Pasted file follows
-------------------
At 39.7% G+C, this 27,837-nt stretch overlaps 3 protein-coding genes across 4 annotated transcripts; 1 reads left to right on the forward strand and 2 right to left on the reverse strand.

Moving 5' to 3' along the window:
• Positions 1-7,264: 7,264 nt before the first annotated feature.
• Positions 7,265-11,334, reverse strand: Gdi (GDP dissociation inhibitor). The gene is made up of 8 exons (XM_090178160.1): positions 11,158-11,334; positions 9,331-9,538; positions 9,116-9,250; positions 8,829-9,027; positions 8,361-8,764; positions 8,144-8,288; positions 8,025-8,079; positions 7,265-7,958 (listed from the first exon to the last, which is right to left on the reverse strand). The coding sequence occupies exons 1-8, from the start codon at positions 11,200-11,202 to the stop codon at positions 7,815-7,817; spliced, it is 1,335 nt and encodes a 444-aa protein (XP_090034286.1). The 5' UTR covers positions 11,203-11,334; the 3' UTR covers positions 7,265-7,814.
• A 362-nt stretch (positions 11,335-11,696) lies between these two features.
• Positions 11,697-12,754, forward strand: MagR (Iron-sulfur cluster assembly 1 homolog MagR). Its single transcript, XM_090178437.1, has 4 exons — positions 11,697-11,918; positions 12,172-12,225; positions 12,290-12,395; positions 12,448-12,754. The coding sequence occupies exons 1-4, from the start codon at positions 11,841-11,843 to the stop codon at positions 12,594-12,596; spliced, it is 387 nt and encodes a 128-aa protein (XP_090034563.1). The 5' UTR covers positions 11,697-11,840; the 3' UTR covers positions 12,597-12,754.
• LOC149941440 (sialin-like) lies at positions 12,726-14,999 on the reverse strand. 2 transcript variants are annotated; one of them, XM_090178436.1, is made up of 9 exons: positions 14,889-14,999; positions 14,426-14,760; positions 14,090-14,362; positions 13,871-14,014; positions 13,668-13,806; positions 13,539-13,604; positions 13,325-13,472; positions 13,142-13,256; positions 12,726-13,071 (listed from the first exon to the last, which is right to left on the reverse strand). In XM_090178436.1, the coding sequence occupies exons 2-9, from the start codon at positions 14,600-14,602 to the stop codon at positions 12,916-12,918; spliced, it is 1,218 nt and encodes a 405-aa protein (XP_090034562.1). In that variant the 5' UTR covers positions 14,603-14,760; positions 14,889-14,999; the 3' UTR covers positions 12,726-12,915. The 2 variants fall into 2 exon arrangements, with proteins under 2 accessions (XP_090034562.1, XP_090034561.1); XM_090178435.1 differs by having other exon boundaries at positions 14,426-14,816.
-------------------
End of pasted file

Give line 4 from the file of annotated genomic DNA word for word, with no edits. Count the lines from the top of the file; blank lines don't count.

• Positions 7,265-11,334, reverse strand: Gdi (GDP dissociation inhibitor). The gene is made up of 8 exons (XM_090178160.1): positions 11,158-11,334; positions 9,331-9,538; positions 9,116-9,250; positions 8,829-9,027; positions 8,361-8,764; positions 8,144-8,288; positions 8,025-8,079; positions 7,265-7,958 (listed from the first exon to the last, which is right to left on the reverse strand). The coding sequence occupies exons 1-8, from the start codon at positions 11,200-11,202 to the stop codon at positions 7,815-7,817; spliced, it is 1,335 nt and encodes a 444-aa protein (XP_090034286.1). The 5' UTR covers positions 11,203-11,334; the 3' UTR covers positions 7,265-7,814.